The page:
Ira Crumb, Friendship, Feelings, and Comedy in Picturebooks

So, last summer, a curious little picturebook arrived at our store, just in time for start of school jitters. I picked it up, read the title, and remembered how nerve-wracking September tended to be for me. Going back to school did not necessarily mean seeing your friends again–sometimes it meant your friends would be shuffled into a new section and you’d have to find some new people to spend the long hours with. (Indian schools. *shrug*) And if you’re new? A new level of stressful.

Thankfully, Ira Crumb is here to hold your hand. Ira Crumb Makes a Pretty Good Friend is  formatted like a picturebook, certainly works like one, but it also feels like a my-first-graphic-novel. A hilarious comic that presents the quest of finding a friend like it were an adventure. With the help of Josh Holinaty’s charming art, Ira Crumb’s little personality all but bursts out of the page. It’s a sweet story and even if it doesn’t really offer a solution, it could offer a reprieve from any friendship related concerns one might have in late August.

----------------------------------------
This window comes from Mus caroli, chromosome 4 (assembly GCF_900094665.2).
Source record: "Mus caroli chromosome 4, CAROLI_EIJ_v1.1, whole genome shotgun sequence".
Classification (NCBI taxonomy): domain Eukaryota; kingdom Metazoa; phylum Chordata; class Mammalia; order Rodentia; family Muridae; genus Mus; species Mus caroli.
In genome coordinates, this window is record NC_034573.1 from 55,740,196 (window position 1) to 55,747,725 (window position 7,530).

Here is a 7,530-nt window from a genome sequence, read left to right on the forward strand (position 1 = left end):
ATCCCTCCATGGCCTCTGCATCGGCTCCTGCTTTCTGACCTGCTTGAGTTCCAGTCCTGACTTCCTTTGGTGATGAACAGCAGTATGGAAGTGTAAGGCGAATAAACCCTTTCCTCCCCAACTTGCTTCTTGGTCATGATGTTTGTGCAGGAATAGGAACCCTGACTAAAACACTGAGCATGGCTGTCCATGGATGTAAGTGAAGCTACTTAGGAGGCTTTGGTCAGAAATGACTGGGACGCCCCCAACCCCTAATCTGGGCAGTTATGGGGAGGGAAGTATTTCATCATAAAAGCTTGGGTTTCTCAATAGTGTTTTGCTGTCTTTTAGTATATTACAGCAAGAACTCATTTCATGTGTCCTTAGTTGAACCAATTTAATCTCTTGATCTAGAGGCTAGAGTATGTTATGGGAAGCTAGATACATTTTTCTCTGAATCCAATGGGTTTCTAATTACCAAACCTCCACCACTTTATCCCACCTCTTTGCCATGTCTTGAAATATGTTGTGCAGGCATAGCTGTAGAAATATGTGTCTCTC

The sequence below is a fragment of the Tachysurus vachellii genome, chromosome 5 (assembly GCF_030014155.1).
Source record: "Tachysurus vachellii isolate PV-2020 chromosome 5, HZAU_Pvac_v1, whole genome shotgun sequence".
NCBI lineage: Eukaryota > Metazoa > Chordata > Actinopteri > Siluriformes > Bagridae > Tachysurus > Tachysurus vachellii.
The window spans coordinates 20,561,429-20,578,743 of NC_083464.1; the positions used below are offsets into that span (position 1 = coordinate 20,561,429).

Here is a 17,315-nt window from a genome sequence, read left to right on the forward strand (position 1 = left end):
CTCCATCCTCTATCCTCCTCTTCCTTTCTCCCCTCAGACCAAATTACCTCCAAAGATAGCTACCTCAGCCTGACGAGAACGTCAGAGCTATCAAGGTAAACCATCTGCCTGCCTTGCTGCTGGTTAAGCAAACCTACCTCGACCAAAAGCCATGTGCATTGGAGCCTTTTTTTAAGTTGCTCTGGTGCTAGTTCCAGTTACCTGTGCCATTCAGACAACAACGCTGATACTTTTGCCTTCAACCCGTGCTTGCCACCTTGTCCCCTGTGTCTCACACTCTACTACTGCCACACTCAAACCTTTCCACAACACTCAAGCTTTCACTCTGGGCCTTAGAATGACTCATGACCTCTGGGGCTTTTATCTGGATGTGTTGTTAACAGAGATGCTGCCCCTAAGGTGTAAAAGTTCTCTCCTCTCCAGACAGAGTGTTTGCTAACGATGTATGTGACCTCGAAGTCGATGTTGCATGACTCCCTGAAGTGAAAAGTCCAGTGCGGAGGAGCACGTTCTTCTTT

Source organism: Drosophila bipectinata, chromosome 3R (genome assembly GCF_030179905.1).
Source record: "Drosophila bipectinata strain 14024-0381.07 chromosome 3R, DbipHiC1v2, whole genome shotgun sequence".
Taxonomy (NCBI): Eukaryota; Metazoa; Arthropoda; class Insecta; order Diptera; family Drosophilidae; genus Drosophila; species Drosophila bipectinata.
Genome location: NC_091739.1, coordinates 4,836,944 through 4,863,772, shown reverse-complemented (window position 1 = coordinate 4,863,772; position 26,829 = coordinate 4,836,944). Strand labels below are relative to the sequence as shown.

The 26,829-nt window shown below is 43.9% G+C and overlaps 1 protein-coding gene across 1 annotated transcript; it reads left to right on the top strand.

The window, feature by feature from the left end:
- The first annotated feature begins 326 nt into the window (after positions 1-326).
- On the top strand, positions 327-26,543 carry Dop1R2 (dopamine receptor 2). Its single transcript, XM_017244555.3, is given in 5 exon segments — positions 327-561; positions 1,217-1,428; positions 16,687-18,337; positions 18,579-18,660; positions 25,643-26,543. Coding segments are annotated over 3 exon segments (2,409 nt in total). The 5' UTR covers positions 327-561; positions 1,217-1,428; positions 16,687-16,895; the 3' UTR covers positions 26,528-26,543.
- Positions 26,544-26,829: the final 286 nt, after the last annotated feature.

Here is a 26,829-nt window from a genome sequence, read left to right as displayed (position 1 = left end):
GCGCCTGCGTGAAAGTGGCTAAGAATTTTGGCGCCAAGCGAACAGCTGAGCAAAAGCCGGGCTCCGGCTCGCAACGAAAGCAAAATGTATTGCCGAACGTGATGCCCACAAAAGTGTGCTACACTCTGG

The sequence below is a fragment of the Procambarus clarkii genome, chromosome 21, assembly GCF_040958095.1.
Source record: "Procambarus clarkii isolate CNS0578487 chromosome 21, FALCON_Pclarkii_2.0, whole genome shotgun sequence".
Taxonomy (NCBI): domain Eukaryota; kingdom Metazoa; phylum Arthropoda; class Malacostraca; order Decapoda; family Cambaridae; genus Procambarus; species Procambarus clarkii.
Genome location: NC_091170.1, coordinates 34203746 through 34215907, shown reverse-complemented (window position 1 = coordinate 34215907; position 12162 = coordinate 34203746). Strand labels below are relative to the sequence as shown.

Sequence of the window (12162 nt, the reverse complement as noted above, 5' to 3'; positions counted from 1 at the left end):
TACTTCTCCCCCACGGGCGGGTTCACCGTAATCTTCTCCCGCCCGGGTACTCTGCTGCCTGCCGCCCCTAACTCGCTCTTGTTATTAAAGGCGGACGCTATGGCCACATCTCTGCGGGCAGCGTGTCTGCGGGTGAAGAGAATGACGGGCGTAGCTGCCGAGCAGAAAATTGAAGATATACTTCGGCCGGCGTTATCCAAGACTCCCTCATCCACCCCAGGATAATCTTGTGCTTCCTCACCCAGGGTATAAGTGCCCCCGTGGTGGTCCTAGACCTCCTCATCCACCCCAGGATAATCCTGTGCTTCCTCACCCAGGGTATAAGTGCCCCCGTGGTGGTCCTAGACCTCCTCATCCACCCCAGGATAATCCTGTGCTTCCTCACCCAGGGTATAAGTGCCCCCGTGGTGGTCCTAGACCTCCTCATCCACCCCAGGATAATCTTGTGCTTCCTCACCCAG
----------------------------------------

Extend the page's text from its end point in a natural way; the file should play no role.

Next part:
In Ira Crumb Feels the Feelings, now best friends, Ira Crumb and Malcolm Cake want to play a game. Thing is, they each want to play different games. When most of their other friends want to play Malcolm’s game, Ira feels left out. His sad feelings slowly take over him, until, spoiler alert: a fart joke saves the day. If Hrab’s first book was funny, this one is a comedic masterpiece. I may/may not have forced everyone on our staff to read it. Right from the cover, to the end pages, to small details in the middle of the story–like the bench donated by “President Malcolm” who probably invented tag–readers are allowed to giggle even as Ira is trying to sort through his emotions.

The artwork, as with the last book, is consistently bright and adorable. I don’t know how much direction went into the art, but the pictures and words go together perfectly, almost as if the same person created them. Which is, I guess, what you want with all picturebooks. And in the end, cloaked in the humour, is a sweet story of a boy of colour who is allowed to have emotions that aren’t happy. You don’t get enough of that … well, in any category of literature, actually.

Totally recommended, for you and/or the young reader in your life. Ira Crumb is a solid back-to-school buddy to have.

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